This is testimony we submitted in favor of HB 896 and HB 897, both authored by state Rep. Ron Reynolds. The two bills are set for a hearing in the House Environmental Regulation Committee on Monday, April 19 at 2 pm.
My name is Catherine Fraser and I’m with Environment Texas, a nonprofit advocate for clean air, clean water, clean energy, and open spaces. I am submitting testimony today in support of HB 896 and HB 897, two bills which will reduce pollution from oil and gas operations and clean up our air.
From Hurricane Harvey to Winter Storm Uri, the dangers of global warming-fueled extreme weather are clear. It’s critical we reduce greenhouse gas emissions, particularly from flaring and venting, in order to stave off the worst impacts of climate change.
In Texas, oil and gas operators are flaring and venting dangerous air and climate-changing pollutants, including methane, at such high rates that Europe is refusing to import natural gas from the United States. Methane is released into the air when operators vent excess gas, and, according to international scientists, a ton of methane in the atmosphere is 86 times more intense in its impact on climate than carbon dioxide over its first 20 years in the atmosphere. In other words, over the short term, methane pollution is cooking our climate faster than carbon dioxide.
In addition to their climate impacts, a recent study found that pregnant women exposed to more than 10 nightly flares within three miles of their home had a higher risk of giving birth prematurely.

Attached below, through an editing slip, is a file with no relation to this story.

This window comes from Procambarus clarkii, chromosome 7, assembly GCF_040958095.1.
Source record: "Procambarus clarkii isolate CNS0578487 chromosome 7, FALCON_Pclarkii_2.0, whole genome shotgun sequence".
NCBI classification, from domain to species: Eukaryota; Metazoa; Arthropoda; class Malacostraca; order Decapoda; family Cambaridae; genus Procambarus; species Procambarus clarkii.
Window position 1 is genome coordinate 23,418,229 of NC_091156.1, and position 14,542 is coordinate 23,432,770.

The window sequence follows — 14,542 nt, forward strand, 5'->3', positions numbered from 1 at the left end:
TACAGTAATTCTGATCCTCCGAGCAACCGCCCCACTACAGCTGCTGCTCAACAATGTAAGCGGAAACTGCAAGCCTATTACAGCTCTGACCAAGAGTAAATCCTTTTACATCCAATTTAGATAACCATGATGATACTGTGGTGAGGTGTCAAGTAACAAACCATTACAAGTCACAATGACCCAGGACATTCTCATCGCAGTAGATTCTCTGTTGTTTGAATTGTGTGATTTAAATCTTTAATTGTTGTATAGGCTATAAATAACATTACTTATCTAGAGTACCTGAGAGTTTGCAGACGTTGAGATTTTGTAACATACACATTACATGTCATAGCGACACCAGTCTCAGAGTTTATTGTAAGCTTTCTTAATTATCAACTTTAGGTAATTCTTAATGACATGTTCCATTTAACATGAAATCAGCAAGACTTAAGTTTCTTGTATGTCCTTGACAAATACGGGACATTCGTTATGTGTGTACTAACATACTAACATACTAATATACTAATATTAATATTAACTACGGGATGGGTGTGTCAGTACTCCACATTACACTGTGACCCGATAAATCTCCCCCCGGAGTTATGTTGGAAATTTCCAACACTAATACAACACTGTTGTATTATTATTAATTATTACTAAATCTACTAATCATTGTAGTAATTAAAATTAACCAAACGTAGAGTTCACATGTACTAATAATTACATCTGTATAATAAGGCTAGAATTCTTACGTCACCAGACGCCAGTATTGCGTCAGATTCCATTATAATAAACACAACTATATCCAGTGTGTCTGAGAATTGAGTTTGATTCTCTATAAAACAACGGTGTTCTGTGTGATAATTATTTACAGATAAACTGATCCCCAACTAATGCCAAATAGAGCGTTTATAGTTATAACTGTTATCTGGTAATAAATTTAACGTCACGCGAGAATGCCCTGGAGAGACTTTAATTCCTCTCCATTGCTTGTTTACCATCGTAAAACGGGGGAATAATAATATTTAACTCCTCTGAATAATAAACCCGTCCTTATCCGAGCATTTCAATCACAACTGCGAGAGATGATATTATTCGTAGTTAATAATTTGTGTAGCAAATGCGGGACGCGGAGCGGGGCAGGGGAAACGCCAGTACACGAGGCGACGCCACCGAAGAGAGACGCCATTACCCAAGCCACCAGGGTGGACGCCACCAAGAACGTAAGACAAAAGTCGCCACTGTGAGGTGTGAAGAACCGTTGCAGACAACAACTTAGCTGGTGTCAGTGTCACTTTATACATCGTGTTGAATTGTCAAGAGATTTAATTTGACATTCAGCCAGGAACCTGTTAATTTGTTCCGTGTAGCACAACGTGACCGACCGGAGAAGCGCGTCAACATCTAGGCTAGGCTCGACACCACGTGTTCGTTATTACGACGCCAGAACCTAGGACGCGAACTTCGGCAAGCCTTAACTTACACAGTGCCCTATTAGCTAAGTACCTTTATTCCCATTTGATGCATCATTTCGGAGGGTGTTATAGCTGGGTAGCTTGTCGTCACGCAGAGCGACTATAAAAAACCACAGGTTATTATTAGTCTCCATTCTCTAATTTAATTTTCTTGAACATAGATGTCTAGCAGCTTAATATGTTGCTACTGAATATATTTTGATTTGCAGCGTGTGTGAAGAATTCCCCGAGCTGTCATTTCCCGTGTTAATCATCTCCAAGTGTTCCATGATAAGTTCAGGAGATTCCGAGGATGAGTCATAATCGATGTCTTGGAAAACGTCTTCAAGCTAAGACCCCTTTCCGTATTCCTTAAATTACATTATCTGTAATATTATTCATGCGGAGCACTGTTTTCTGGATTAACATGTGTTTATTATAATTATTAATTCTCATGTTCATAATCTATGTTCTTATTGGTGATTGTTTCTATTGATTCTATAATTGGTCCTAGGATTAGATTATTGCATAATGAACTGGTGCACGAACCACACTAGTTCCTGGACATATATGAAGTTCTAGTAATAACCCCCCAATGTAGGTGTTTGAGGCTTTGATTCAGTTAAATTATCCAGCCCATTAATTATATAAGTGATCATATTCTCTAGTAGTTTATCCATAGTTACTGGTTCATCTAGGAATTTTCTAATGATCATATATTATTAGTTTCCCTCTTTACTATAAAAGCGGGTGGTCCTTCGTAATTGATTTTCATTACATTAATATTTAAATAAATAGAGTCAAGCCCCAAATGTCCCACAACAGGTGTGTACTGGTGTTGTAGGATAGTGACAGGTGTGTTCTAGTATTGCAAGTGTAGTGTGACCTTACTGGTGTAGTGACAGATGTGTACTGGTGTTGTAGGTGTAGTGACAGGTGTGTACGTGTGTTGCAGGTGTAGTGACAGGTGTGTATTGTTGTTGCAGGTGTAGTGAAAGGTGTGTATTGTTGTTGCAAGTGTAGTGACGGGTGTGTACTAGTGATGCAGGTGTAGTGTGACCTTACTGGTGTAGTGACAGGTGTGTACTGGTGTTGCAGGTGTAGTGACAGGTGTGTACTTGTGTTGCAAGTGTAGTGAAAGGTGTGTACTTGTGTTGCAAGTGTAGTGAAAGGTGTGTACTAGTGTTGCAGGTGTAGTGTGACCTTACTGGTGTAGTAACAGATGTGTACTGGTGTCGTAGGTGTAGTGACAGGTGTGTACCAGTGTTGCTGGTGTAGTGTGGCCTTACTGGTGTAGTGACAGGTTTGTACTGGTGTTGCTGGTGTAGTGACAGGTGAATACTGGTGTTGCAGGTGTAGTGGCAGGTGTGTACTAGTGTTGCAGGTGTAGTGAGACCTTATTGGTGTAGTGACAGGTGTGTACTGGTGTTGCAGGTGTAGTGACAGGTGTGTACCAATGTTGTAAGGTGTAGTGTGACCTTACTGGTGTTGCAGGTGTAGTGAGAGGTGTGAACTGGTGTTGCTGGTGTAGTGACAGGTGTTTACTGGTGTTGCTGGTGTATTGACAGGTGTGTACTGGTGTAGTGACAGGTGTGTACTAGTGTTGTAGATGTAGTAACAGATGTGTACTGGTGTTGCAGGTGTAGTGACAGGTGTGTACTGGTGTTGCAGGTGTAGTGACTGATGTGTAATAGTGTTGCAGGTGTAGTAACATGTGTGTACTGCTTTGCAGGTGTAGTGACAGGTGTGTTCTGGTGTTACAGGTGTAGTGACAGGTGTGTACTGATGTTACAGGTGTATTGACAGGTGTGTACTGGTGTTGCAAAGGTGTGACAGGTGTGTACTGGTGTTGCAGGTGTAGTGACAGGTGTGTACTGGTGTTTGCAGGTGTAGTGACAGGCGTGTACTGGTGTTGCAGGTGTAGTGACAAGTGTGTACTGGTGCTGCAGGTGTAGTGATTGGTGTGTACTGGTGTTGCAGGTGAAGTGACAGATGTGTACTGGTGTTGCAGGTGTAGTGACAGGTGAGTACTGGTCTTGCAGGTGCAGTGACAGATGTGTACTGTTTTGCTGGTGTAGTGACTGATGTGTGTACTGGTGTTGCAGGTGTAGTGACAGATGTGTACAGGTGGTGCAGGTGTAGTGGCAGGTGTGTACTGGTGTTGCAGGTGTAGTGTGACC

We need to reign in unchecked pollution from oil and gas in Texas and dramatically decrease our methane and carbon emissions by putting an end to routine flaring and venting. Passing HB 896 and HB 897 would be a big step forward for achieving a cleaner Texas.
HB 896 would require the Texas Commission on Environmental Quality (TCEQ) to adopt new inspection and maintenance requirements for all existing and new oil and gas wells and associated equipment, leading to major reductions in venting, flaring and fugitive emissions of methane.
Further, HB 897 would require the TCEQ and the Railroad Commission of Texas to work on a study looking at best practices to reduce emissions of methane and other pollutants by reviewing other state regulations, federal regulations and incentives, and reporting the study by January of 2021. With better practices and accountability, we can greatly reduce emissions in Texas and stave off the worst effects of global warming, which will bring increasingly severe droughts, wildfires, heatwaves, and storms to Texas.
These two bills contain common-sense solutions to address what some have called “the black eye” of the Permian Basin. We urge you to vote for HB 896 and HB 897 for clean air and our climate.